Ontario Midwife doing a newborn exam at a home birth

It is a question that we midwives get asked all the time.  “What’s it like?”  “How many births do you go to?”  “What kind of hours do you work?”  I never completely know how to answer it because the answer varies depending on the day or the week.  Some days, being a midwife means a quiet afternoon at home watching movies and having quality family time.  And other days, it means ten calls, three births, and a handful of home visits.  And so, since variety is the spice of midwifery, here’s a sample of what a week in my own life as a midwife looks like, to give you a small view of how dynamic, challenging, tiring, and fun it can be!

​But first – it’s important to make a disclosure regarding the photos and stories included in this post.  By laws of confidentiality, I can’t represent a ‘real’ week, or share the stories or identifiers of any of my clients.  The photos included (posted with permission) are not connected to the stories within the post, but they are of myself and my colleagues at work. 

So let’s begin……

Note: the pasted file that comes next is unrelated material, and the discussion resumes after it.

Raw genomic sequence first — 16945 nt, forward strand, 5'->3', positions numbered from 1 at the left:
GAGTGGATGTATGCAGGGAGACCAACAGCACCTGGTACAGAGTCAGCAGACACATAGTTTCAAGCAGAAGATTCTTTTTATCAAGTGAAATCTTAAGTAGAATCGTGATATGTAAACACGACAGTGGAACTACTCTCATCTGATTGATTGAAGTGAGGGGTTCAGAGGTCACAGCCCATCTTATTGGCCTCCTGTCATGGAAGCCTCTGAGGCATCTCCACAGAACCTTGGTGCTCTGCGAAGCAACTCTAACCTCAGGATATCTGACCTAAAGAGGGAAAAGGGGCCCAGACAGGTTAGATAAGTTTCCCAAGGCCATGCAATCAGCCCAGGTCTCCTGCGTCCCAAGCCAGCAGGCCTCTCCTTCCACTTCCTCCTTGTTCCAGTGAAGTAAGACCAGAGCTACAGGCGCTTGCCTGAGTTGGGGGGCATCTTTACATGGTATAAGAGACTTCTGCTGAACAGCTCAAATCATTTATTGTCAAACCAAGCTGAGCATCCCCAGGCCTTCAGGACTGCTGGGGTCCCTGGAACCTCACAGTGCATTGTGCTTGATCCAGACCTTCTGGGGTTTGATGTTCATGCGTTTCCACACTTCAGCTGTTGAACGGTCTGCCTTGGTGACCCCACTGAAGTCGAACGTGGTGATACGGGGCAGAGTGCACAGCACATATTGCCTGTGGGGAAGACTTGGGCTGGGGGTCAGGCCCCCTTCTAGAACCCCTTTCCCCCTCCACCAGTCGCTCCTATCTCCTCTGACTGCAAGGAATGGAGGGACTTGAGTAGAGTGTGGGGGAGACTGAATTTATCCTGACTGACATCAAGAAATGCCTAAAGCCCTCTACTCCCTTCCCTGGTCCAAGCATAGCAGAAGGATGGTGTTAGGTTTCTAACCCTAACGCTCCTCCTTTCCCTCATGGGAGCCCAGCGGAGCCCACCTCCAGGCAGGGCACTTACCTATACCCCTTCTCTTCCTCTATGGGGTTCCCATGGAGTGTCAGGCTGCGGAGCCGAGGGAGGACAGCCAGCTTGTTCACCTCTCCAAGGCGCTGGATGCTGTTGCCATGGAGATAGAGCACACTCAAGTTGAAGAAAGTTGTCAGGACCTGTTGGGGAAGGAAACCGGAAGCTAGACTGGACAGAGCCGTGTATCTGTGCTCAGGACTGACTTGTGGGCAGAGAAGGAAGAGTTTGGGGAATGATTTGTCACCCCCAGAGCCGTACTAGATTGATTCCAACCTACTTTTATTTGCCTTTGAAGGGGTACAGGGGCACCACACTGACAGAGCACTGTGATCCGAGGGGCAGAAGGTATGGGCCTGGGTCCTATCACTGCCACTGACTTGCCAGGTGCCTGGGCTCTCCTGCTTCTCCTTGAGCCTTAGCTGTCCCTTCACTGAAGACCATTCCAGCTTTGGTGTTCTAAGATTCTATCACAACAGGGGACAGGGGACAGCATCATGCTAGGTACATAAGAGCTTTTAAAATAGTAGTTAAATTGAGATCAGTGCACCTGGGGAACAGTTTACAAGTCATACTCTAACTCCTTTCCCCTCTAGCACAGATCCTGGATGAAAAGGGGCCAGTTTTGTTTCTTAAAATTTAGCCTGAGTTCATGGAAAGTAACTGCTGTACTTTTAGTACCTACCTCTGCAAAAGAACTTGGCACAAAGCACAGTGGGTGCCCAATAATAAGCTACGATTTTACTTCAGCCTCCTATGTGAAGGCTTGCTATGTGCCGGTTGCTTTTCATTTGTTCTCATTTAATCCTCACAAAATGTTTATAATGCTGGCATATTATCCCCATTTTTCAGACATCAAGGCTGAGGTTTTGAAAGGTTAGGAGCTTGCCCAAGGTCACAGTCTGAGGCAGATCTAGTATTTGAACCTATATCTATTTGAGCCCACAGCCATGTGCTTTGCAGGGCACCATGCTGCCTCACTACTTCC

Time to go to the gym.  I’m off call right now, slept all night, and had a great weekend off.  I’m ready to go!

5am: Gym time.  I’m off call right now, slept all night, and had a great weekend off.  I’m ready to go!

8am: Time for clinic. Today I’m seeing 11 people in the next 7 hours. Some of these appointments are 2-6 week old babies and their mothers, but most are prenatal appointments.

Woman sitting in clinic speaking to her midwife

Today, we’ve got many clients who are thriving and growing their babies nicely, and also a couple who need to see a physician for various reasons.  During this time I liase with the hospital or OB clinics to arrange consults or any procedures that my clients need.  Sometimes this is things like inductions or planned c-sections, sometimes its for mental health concerns, or genetics for the baby.

4pm: Done clinic for the day and heading home.  I go on call tonight at 8pm so “technically” I have 4 hours off!  I have to admit, I start to get some anxiety at this time of day.  I don’t always know if there’s anything already happening that I’ll need to jump right into, or if it’ll be quiet!